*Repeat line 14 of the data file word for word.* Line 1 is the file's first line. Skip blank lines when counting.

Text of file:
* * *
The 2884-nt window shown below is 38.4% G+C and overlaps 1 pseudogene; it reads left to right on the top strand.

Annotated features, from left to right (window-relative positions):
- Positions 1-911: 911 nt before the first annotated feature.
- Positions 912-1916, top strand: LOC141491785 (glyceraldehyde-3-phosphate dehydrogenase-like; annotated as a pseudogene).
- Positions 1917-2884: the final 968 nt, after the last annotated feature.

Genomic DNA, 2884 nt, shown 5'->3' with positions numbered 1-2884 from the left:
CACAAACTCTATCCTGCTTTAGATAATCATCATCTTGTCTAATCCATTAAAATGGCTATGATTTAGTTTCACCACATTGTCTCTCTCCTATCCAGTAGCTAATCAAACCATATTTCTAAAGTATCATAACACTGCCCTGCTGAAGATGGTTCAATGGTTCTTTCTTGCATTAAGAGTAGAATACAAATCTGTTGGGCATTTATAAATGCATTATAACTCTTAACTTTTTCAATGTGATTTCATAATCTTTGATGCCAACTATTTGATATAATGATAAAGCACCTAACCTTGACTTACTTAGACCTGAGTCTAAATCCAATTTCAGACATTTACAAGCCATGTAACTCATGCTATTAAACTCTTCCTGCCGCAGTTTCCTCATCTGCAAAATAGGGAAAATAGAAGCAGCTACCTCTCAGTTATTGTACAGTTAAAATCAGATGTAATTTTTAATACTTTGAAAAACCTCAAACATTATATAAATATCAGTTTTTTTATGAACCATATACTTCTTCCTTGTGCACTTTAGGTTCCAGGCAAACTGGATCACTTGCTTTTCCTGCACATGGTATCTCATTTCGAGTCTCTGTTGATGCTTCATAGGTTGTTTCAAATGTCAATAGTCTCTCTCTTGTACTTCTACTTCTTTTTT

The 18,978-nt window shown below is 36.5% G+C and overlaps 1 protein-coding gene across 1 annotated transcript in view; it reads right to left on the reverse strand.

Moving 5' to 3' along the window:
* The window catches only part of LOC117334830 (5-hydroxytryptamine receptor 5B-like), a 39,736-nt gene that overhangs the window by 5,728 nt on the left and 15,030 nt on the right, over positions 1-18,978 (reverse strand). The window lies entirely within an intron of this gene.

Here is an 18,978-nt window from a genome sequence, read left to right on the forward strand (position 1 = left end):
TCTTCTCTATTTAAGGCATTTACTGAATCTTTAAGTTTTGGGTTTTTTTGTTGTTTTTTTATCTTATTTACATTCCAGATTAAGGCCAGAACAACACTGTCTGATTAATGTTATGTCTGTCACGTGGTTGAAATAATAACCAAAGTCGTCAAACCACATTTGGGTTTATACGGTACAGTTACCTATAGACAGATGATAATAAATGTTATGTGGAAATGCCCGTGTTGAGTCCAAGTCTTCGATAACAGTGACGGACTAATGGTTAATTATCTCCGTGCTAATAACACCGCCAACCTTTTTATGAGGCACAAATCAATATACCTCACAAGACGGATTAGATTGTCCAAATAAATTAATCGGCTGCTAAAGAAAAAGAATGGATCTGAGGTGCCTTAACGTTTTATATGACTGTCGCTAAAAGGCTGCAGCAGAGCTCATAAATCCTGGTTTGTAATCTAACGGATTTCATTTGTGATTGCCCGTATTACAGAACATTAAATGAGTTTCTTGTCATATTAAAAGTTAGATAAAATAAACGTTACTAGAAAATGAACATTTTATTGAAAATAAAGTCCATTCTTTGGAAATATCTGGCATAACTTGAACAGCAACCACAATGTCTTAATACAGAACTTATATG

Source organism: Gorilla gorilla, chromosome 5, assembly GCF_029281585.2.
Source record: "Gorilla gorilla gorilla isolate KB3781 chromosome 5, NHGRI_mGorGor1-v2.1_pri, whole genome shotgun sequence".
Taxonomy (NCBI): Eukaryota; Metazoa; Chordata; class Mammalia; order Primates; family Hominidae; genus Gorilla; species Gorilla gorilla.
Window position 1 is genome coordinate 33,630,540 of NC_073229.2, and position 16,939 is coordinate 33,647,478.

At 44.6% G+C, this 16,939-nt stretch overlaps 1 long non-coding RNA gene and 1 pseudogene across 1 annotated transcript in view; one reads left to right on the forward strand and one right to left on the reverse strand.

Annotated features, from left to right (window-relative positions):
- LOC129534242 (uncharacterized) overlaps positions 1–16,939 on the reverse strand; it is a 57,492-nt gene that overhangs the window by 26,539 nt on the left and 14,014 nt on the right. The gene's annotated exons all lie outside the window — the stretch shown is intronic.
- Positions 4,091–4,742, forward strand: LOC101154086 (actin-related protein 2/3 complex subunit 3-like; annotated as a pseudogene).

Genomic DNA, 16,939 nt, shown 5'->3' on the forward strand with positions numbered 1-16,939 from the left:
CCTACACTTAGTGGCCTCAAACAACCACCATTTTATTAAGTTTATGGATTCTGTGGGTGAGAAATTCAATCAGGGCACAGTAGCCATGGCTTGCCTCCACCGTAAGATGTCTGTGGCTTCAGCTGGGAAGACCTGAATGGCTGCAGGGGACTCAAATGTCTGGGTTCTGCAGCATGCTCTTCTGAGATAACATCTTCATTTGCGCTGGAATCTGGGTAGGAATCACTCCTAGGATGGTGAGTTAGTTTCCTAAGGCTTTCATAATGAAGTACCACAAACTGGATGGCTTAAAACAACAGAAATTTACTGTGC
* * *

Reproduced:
Source record: "Gorilla gorilla gorilla isolate KB3781 chromosome 5, NHGRI_mGorGor1-v2.1_pri, whole genome shotgun sequence".